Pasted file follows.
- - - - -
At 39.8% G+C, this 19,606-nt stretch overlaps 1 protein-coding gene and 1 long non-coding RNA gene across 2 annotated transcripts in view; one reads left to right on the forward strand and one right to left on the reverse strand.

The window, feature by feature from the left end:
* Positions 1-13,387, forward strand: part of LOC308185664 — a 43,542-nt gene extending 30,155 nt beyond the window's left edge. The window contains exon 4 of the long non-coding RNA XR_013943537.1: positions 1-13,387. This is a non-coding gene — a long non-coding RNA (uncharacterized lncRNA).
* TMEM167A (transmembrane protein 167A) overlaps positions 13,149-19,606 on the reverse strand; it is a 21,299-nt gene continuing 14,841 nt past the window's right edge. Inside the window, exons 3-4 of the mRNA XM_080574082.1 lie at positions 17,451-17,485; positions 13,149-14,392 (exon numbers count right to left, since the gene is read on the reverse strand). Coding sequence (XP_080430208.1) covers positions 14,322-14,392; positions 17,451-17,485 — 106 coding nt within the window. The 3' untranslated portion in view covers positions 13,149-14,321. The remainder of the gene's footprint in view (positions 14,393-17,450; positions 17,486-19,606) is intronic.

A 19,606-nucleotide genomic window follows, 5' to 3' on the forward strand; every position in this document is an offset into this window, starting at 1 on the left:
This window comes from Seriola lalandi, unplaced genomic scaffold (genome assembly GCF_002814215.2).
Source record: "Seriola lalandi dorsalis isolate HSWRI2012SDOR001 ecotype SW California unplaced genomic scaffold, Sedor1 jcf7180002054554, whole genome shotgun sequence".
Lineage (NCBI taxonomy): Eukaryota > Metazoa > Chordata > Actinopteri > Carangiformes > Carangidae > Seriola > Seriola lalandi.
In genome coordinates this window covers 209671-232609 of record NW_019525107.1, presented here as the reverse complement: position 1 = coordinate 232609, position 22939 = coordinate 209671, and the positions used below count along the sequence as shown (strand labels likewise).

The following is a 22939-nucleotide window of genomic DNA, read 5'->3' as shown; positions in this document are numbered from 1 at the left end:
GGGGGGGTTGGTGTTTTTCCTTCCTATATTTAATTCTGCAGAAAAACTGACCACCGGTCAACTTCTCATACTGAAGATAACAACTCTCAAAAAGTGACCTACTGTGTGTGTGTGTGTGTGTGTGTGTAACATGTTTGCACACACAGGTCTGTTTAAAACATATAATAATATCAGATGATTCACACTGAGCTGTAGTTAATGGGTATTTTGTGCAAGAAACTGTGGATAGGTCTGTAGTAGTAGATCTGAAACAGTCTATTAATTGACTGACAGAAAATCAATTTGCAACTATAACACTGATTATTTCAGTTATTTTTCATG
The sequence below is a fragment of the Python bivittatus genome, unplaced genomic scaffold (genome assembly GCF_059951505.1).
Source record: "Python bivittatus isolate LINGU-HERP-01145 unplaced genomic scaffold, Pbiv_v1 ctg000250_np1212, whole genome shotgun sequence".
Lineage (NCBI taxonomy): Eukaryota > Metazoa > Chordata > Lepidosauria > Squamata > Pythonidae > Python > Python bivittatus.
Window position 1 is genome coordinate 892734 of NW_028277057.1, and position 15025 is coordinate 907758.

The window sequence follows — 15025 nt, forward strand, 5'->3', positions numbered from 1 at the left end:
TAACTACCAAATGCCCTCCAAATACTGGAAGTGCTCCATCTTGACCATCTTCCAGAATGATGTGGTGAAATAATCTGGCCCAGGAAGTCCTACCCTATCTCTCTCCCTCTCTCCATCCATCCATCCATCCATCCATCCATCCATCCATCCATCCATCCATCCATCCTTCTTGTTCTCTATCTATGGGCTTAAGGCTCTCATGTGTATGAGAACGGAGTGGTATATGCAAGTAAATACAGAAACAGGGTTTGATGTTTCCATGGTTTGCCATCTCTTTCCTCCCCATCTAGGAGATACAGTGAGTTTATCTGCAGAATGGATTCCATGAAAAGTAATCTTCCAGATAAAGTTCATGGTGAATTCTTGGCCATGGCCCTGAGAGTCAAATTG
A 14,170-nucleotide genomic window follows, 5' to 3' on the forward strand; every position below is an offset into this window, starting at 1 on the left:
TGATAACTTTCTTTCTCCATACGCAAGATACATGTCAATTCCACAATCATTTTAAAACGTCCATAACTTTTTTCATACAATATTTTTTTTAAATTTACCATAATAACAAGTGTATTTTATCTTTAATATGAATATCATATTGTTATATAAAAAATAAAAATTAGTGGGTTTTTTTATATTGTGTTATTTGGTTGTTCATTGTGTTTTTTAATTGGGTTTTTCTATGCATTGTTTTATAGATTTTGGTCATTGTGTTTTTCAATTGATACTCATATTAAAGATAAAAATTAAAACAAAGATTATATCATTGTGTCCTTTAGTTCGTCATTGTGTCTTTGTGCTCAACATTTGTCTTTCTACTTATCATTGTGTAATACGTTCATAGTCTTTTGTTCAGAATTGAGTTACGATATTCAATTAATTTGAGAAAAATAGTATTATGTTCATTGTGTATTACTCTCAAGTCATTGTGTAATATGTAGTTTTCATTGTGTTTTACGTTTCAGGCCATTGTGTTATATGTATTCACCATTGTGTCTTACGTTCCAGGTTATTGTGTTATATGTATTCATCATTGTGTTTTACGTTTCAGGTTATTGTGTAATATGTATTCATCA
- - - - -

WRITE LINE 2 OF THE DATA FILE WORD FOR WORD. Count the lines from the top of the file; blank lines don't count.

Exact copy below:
The window, feature by feature from the left end: